I don’t know about you, but I HATE to cry. I’m that person in the center of a crowded movie theater, gripping the armrests and biting my tongue to hold back tears while rolling my eyes at the Weeping William sitting next to me. With that said, the current exhibition at Show Room definitely took me out of my comfort zone.
As you walk into the immaculate gallery you are immediately confronted by and surrounded with raw emotion: photos of paid actors frozen in time, their faces showing desperation, pain, hunger, joy, hopelessness–pretty much any emotion you can think of in the spectrum of human feeling. By the time you make it to the rear of the showcase you feel as if you are a robot whose system has been overloaded. Artist Ok Hyun Ahn brilliantly takes something as simple as emotion, magnifies it, throws it in your face and makes us all aware of our shared human experience and ineradicable connection. When you cry; I cry. When I laugh; you smile. This tit for tat and empathetic reaction is a clear sign that although we sometimes worry about the fate of mankind, we are not so far gone. There is still hope.
I care…until the next commercial break
While trying my best to keep my emotions in check and bite back tears, I searched the crowded room for the artist. For some odd reason, I had expected her to be extra flamboyant, colorful and boisterous; as it turns out Ok Hyun Ahn was very reserved, humble and could easily have melded into the wall like one of her photos. However, the moment you spoke to her you were reminded you should never judge a book by its cover.
While my writing is generally inspired by artwork, I quickly found that Ok Hyun’s artwork is heavily influenced by the groundbreaking novels she has read over the years. This exhibit itself was inspired by her musings on author Milan Kundera in his book Immortality regarding the term “Homo Sentimentalis.” Ok Hyun softly explained the general premise of this school of thought, “Emotion is the most fundamental thing…pain is the most fundamental feeling.”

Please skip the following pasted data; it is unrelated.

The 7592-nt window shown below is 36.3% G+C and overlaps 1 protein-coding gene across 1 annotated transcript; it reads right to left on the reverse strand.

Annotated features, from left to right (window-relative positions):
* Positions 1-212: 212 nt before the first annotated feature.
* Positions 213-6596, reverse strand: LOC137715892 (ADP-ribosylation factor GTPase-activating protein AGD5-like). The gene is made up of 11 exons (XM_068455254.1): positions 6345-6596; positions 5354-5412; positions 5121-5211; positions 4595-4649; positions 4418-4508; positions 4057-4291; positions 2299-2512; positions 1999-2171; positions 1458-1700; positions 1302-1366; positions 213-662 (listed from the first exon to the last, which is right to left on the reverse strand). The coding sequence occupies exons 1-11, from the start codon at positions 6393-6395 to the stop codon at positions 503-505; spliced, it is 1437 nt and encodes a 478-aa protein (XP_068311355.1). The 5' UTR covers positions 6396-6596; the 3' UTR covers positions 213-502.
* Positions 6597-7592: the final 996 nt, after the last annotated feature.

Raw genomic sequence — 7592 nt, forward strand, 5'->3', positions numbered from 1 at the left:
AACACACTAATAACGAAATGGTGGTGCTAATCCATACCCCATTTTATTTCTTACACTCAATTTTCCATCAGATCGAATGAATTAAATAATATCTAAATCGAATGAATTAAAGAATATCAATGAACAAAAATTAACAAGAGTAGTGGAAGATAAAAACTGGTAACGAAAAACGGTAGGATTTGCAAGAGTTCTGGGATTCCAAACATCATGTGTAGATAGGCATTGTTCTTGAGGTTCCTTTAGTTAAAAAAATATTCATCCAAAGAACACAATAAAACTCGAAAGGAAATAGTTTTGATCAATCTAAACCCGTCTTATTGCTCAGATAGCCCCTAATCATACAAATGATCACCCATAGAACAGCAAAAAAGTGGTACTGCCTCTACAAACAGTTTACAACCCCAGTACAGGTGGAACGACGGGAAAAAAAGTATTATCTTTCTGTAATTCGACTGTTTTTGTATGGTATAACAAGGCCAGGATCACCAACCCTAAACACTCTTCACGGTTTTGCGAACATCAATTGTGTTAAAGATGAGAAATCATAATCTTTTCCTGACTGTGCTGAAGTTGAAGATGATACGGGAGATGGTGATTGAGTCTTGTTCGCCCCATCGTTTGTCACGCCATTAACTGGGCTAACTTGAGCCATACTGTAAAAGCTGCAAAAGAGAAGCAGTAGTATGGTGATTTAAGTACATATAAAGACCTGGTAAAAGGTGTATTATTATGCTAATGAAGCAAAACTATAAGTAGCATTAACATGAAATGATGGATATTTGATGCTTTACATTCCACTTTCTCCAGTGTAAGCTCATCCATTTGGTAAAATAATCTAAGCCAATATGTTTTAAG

It was difficult to even listen to these words. I am no stranger to pain and generally try to mask my painful past and private feelings; however with just these simple words my smile began to die out. I frantically fought to stay in the moment and not drown in my own bleak thoughts. She then went on to explain human empathy. Ok Hyun sounded very much like a scientist or psychiatrist of sorts as she explained our responses to seeing painful depictions on mass media. She herself admitted to seeing such images, feeling a deep sadness, then just moments after they vanished, so were the empathetic impulses. I nodded in agreement and shared my take on this: there were so many instances of global strife and tragic situations that put the worldwide community in an uproar and tugged at our sympathies. Yet the moment the media stopped covering it, these issues were swept under the rug, people forgot, went about their daily lives and yet the problems continue to exist. Apparently there is a time restraint on human empathy, clearly correlated with sensual stimulus. How sad.
The Sweet Life
One of the most striking aspects of this exhibit (which in itself is like an ocean of emotion) is the section at the rear of the room with a large screen showing two videos; “Ma Non Troppo” (2011) and “Una Furtive” (2012) created by the artist and named after famous Italian musical numbers. Each work displays actors lip-synching. The one which caught my attention and snagged at something in my soul featured a Korean man lip-synching to African-American jazz singer Nina Simone’s rendition of “Please don’t let me be misunderstood.” There are so many layers hidden within what could initially appear to be a simple act, but isn’t that life? If we move too fast or think too slowly then it is a simple experience. It is when we slow our movements, open our eyes, bare our hearts and share our souls hat life becomes more complex, yes, but tastes all the sweeter.
- Show Room – Ok Hyun Ahn “Homo Sentimentalis” – January 4, 2013-January 27, 2013
Article by Haajar “Hajee” Johnson